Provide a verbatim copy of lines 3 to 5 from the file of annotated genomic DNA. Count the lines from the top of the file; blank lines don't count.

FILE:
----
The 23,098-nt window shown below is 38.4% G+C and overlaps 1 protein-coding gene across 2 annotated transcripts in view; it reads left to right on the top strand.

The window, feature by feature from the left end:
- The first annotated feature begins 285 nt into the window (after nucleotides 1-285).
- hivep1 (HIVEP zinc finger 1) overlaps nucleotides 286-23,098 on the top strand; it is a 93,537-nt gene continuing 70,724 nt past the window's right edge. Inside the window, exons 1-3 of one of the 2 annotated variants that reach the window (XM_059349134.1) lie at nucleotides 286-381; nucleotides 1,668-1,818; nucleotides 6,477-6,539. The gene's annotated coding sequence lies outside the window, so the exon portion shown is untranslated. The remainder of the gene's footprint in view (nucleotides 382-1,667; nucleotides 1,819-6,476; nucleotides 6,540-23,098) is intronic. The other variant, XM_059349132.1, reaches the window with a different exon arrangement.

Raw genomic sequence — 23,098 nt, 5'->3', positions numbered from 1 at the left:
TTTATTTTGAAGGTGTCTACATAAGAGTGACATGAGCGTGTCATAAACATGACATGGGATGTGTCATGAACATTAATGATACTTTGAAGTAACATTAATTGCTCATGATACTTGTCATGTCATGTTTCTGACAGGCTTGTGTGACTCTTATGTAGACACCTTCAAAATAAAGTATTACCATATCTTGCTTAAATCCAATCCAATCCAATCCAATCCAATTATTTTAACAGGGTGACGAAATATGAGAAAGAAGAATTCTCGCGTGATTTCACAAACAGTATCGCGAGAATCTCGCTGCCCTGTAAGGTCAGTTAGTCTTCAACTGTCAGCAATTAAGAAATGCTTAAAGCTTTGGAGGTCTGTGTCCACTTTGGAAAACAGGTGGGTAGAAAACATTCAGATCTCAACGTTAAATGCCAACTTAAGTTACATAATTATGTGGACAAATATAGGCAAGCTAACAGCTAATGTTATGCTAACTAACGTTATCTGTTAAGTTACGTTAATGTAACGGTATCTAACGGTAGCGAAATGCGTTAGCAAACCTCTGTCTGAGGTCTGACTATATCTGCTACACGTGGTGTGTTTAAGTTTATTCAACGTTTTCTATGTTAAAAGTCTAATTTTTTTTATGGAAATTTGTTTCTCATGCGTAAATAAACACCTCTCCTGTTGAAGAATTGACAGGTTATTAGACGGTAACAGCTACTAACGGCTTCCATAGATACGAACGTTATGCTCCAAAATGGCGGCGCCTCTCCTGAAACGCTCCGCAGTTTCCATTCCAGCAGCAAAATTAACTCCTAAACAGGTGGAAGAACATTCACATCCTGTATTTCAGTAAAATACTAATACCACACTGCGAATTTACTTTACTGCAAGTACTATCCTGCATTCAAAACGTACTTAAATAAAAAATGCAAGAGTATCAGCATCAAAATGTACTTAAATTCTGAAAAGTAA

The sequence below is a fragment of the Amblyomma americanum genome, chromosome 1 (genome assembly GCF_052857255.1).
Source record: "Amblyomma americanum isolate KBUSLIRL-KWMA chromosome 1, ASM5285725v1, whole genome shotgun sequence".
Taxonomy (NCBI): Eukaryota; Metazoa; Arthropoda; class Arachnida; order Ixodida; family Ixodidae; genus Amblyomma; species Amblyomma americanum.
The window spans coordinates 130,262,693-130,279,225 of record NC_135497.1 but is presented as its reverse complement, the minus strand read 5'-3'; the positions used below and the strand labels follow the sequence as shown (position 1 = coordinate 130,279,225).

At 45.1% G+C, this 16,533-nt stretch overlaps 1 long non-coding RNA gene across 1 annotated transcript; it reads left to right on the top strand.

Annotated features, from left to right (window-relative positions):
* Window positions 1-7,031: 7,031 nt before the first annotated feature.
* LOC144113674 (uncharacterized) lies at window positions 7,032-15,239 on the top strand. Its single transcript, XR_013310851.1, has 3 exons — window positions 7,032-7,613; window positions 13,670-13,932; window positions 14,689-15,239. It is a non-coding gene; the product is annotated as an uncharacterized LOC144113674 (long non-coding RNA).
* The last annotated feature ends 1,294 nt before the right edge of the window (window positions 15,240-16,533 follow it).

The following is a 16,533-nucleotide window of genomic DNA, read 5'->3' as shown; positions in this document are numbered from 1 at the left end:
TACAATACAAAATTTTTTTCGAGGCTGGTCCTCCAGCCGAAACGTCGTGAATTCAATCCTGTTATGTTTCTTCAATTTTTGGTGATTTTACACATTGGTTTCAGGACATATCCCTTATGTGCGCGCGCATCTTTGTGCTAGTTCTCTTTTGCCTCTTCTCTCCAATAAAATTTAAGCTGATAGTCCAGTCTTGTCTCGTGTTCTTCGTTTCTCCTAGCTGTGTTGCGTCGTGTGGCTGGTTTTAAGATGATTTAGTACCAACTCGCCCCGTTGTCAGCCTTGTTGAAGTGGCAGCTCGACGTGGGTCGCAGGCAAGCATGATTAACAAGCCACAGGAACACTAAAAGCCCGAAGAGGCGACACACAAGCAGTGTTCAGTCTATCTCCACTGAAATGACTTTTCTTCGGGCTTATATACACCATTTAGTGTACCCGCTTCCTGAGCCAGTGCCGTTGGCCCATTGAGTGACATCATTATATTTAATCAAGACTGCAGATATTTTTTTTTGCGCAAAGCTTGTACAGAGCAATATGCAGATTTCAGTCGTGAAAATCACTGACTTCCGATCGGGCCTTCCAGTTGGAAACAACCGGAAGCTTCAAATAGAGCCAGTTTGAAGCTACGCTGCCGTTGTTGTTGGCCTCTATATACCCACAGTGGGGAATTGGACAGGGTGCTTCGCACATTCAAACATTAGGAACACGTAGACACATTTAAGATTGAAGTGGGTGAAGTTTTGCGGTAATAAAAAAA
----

- The first annotated feature begins 285 nt into the window (after nucleotides 1-285).
- hivep1 (HIVEP zinc finger 1) overlaps nucleotides 286-23,098 on the top strand; it is a 93,537-nt gene continuing 70,724 nt past the window's right edge. Inside the window, exons 1-3 of one of the 2 annotated variants that reach the window (XM_059349134.1) lie at nucleotides 286-381; nucleotides 1,668-1,818; nucleotides 6,477-6,539. The gene's annotated coding sequence lies outside the window, so the exon portion shown is untranslated. The remainder of the gene's footprint in view (nucleotides 382-1,667; nucleotides 1,819-6,476; nucleotides 6,540-23,098) is intronic. The other variant, XM_059349132.1, reaches the window with a different exon arrangement.

Raw genomic sequence — 23,098 nt, 5'->3', positions numbered from 1 at the left: